split gift

(redirected from Split Gifts)

Split Gift

The act of a married couple giving gifts to a single beneficiary separately in order to avoid the gift tax. Givers of gifts in excess of $10,000 are required to pay the gift tax. In order to avoid this through gift splitting, a husband and a wife may separately give up to $10,000, meaning that the beneficiary receives up to $20,000 without subjecting the giver to the tax.

split gift

A gift from one partner in a marriage to someone outside the marriage when one-half of the gift is assumed by law to have been made by each spouse. A split gift permits the $10,000 annual gift tax exclusion per recipient to effectively be $20,000 per recipient when the gift originates from a married couple.
Mentioned in ?
References in periodicals archive ?
Further, the IRS determined that since the election to split gifts was determined to be irrevocable, GST exemption would be automatically allocated to each one-half transfer reported on the taxpayers' respective gift tax returns.
if the donor was married and gave the gifts from separate funds, a gift tax return could be filed by each spouse if the non-donor spouse agreed to "split gifts" and report half of all of the donor's gifts on his/her own return.
Furthermore, unmarried couples are not eligible to use the Deceased Spousal Unused Exemption Amount or split gifts on a federal gift tax return.
--Does the POA include the authority to make and split gifts?
Eve can file a gift tax return (IRS Form 709), on which Brett gives his consent to split gifts, so Brett has made a $14,000 gift to each person for tax purposes, if not in reality.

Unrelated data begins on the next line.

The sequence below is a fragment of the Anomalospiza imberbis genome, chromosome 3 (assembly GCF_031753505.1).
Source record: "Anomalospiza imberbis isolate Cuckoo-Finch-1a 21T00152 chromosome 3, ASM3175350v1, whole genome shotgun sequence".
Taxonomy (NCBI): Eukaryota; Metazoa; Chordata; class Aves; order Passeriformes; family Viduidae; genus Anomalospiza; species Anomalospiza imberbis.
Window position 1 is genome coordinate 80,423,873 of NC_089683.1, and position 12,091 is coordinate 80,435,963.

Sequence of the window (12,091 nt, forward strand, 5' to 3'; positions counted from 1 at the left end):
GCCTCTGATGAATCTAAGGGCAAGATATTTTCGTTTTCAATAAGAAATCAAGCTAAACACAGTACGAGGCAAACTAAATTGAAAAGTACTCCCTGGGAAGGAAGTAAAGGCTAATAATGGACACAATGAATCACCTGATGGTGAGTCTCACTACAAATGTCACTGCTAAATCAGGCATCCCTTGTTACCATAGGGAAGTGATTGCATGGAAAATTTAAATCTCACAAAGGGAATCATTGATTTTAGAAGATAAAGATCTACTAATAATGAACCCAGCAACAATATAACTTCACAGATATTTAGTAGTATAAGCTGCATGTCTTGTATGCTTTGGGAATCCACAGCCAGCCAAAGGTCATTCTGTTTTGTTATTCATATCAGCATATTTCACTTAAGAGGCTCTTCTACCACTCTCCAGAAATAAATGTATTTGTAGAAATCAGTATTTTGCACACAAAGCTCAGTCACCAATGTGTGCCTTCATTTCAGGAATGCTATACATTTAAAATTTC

* Gift-splitting--Same-sex married couples, like their opposite-sex counterparts, are now permitted to split gifts, provided both spouses are U.S.
Gifts up to the limit of the gift tax annual exclusion and qualified transfers (see Q 7596), but not split gifts, do not require the filing of a return.
(1) Returns must be filed if a married couple elects to split gifts for the year (Q 906).
Split gifts can be made for purposes of the GST tax.
For 2009, the exclusion is $13,000 per recipient ($26,000 if you split gifts with your spouse), up from $12,000 last year.
The premature death of one of the insured(s) of a TOLI survivor life insurance policy will reduce the ability to split gifts in the future, thereby limiting the amount of annual exclusion gifts available to fund future premiums.
40 Donor's Life Expectancy 42.5 Years Annual Exclusion $12,000 (in 2007) Split Gifts Yes Number of Donees 5 Annual Gifts ($12,000 x 2 x 5) $120,000 Donor's Projected Estate Tax Bracket 45% (in 2007) No Growth Total Amount of Gifts ($120,000 x 43) $5,160,000 Potential Estate Tax Savings (45%) $2,322,000 With Growth Annual After-Tax Return on Gifts 4% Value of Gifts at Life Expectancy $13,729,545 Potential Estate Tax Savings (45%) $6,178,295 If the beneficiaries, either inside or outside a trust, used the annual gifts (each of the five donees were given $24,000, a total of $120,000 a year of gifts in the above example) to purchase life insurance on the life of the client, the estate tax leverage in the illustration above could be multiplied many times over.